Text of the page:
12) The BackPage: A Penny for Your Thoughts about Urbana —

When I was just getting started, I (like everyone else?) attended an Urbana Missions Conference (1984, if I recall). We had been involved in missions for 2 years and I had heard all about Urbana and was hungry to go. About 2 weeks before the event, I strained my back big-time. Pulled it totally out of place. But wild horses couldn’t have kept me from attending. My wife drove and I laid flat on my back the whole trip there. And I didn’t regret it.

For this week’s “BackPage Editorial” would you mind sharing a synopsis of your favorite Urbana story? Some have said that this one conference has done as much as anything else to ignite a new generation of worldwide witnesses If that’s the case, there should be some great stories out there. Was it there that you came to decide for sure that missions was going to be your ‘thing?’ Did you meet your future spouse there? Do you have a story about not having the money to go… then suddenly at the last minute, the provision came through, but only after you prayed & fasted? Are you a former *speaker* at Urbana? Tell us what it’s like standing on the platform, looking into the eager eyes of 18,000 students hungering to change the world? Let’s sort it out and get ready for Urbana 12. Just click on the “Comment” box below to share your story, anonymously or otherwise. Learn more about Urbana at…




4 Responses to 12) The BackPage: A Penny for Your Thoughts about Urbana —
  1. Peter Bowers Reply

    God used Urbana ’87 to call me to my eventual place of ministry.

    I went knowing I intended to go into missions full-time but I had no idea where. I attended an afternoon workshop on Creative Access countries (maybe by Caleb Project?) and at the end they handed out cards featuring the information on a given Creative Access country, encouraging us to pray. We had just heard about all these countries with depressingly low statistics wrt their exposure to the Gospel and then I received a card for the country of Albania. On the card it explained that there were no (zero, none) known Christians in the entire nation. I still remember the emotional “punch” of realizing there could be a nation with *no* witness.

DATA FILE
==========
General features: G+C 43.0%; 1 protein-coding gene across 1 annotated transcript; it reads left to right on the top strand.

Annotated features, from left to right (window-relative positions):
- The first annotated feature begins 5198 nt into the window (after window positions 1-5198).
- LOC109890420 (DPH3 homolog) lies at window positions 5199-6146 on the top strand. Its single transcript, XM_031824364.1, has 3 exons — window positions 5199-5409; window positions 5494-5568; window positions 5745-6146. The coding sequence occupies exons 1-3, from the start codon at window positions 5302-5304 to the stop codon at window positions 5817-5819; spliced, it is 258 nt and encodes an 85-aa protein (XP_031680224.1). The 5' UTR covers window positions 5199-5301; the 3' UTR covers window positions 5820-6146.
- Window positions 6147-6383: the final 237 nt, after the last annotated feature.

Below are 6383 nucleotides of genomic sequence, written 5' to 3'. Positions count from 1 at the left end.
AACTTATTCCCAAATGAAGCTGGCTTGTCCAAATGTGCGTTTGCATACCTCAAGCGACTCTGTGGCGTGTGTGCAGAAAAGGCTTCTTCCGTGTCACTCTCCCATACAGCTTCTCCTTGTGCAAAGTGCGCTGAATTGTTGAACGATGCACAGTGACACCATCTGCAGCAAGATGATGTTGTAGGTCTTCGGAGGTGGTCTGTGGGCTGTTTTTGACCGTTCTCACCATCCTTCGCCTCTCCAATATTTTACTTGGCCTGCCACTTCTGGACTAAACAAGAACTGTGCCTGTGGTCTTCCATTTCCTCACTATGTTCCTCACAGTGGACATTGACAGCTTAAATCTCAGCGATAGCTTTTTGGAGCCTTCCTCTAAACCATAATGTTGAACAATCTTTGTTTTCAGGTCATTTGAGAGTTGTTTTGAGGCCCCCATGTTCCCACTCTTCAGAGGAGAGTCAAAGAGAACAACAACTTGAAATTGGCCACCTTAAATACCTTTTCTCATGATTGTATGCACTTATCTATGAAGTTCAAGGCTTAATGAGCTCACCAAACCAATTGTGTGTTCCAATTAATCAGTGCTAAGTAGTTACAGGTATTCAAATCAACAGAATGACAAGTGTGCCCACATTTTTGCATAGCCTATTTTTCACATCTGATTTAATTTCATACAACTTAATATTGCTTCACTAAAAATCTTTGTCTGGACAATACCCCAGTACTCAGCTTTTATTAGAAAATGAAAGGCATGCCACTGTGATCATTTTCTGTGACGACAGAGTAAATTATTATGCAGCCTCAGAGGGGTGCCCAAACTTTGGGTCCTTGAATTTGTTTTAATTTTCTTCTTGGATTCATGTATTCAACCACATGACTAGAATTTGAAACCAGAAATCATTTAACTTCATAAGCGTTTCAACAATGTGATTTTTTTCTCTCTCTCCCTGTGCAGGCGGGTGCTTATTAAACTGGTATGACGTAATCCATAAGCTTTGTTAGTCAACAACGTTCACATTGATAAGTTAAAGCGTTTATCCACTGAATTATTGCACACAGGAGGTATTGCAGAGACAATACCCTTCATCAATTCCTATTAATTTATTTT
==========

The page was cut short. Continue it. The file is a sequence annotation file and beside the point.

I prayed for Albania for nearly a decade and then went with my wife in ’96 for a summer, returned in ’98 and we’ve been serving here ever since.

    I don’t have enough good to say about Urbana!

  2. Shirley Wilbers Reply

    I went to Urbana 90 (not sure exact year) and I can remember the chills singing with thousands of others “Shine Jesus Shine” . At the time I was interested in getting involved in Deaf Ministry. throughout the entire conference there was no mention of the vast need of unreached Deaf. There was a small group of Deaf there but I don’t remember any workshops or events for them. That bothered me. Several years later my husband and I started the Deaf Ministries List. Remembering the lack of awareness at Urbana I emailed just about every major mission org make them aware of the need and the opportunities. Few of them even had a clue of what I was talking about. Today a large percentage of the worlds nations have at least one Deaf church and most are growing at a rate faster than an average church in America. Most major missions and denominations now have at least one Deaf staff person or couple that are doing Deaf Ministry. I never went overseas or did personal Deaf Ministry BUT I know that I was instrumental in making it possible for some Deaf people in other countries to understand the Gospel.

  3. Marge Krikorian Reply

    I guess I could say I was a speaker at Urbana around ’68 . My husband and I were serving with Wycliffe in Lomalinda, Colombia when I was interviewed by Paul Little from Urbana via two way radio.

    Reception was unpredictable. When we arrived at the home of the radio operator he looked gloomy. “There’s lots of static..I don’t know how this will go.”

    Well, our miracle was that the airwaves literally opened like the red sea, we had a marvelous interview, and the static closed in just as we signed off.

  4. Laura Fouser Reply

    I went to Urbana ’81 as a senior in high school, because the children of my dentist invited me. Coming from a church in rural Illinois that rarely saw missionaries, it was a real eye-opener for me. God used that conference to show me the vast world of not only the needs, but also the opportunities out there. The speaker who most impacted me was Marilyn Lazlo.

    As a sophomore in college, I took two friends with me to Urbana ’84. I loved being in the choir that year – it was a glimpse of what it will be like in Heaven, singing before the throne. God used the conference that year to call me into missionary service. I don’t remember which speaker said it, but I remember what he said: “Instead of being willing to go, but planning to stay, why don’t you plan to go, but be willing to stay?” I have now been on the field as a full-time missionary for 18 years. And as to my two friends, one of them served as a missionary for about 10 years, and the other generously contributes to my support, and the support of many other missionaries, and serves on the board of “Keep Believing Ministries”. Praise the Lord!

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